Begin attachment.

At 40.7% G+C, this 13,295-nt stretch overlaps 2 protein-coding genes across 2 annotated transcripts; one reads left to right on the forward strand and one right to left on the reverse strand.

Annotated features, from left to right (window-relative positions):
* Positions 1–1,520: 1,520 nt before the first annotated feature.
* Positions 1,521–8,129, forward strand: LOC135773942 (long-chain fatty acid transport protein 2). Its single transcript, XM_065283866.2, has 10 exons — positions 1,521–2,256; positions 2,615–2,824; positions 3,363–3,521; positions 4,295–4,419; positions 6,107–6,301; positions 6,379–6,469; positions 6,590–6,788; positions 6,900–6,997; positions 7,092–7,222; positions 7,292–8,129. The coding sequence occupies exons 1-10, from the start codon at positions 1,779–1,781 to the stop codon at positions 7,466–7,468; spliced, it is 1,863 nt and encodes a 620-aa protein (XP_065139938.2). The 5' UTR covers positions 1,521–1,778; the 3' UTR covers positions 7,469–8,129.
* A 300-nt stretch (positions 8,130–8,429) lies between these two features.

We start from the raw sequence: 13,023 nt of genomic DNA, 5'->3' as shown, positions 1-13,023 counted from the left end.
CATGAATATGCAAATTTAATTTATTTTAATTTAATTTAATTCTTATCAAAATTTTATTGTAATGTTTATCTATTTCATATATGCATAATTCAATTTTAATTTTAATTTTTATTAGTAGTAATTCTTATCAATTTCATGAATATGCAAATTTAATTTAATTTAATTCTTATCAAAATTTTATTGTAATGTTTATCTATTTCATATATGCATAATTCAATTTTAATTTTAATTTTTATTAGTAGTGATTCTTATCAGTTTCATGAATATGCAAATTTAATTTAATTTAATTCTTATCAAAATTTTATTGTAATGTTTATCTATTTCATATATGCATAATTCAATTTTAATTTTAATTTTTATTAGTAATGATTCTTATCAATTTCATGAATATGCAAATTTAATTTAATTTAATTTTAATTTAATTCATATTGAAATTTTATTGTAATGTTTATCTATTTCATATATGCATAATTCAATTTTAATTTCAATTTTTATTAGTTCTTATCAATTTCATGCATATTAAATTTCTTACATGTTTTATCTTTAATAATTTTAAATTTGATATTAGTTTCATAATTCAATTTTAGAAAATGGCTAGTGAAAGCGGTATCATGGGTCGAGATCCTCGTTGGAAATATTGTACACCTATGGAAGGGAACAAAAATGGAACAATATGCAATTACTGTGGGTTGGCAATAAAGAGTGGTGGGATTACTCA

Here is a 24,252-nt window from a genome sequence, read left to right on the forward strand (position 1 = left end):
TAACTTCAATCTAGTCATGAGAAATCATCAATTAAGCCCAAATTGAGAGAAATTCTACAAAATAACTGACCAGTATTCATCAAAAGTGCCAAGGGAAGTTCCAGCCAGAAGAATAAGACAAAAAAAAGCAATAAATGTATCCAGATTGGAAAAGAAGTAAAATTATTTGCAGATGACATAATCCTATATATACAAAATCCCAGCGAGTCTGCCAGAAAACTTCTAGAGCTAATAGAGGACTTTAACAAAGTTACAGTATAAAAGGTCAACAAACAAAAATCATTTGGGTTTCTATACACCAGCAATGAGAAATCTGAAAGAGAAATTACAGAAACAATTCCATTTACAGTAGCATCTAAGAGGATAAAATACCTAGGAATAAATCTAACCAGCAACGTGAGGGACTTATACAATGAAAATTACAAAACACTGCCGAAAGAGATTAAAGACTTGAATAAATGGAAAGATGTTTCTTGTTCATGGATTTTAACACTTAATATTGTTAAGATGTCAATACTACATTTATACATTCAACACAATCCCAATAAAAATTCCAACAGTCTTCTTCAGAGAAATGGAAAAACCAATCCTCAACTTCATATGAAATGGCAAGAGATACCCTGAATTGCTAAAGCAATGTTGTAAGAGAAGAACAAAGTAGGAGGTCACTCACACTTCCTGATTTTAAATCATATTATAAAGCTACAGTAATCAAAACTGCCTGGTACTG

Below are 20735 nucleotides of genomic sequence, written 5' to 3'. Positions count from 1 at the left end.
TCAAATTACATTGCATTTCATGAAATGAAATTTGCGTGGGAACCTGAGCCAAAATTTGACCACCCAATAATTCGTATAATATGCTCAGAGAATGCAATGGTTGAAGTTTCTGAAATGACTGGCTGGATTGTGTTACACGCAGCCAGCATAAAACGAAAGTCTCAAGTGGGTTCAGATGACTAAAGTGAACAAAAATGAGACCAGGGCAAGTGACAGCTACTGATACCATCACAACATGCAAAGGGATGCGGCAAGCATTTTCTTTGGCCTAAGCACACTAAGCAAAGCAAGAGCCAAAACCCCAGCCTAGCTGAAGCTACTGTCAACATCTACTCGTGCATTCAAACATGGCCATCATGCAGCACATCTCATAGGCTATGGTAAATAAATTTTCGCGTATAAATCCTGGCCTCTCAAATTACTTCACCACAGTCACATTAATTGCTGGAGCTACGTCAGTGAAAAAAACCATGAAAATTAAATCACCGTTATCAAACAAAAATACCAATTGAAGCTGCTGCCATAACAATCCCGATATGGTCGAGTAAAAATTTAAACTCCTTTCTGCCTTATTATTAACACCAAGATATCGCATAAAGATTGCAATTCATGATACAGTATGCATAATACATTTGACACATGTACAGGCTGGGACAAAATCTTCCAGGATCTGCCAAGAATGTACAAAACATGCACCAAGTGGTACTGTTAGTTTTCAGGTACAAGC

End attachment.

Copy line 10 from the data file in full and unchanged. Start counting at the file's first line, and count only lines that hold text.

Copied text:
Below are 20735 nucleotides of genomic sequence, written 5' to 3'. Positions count from 1 at the left end.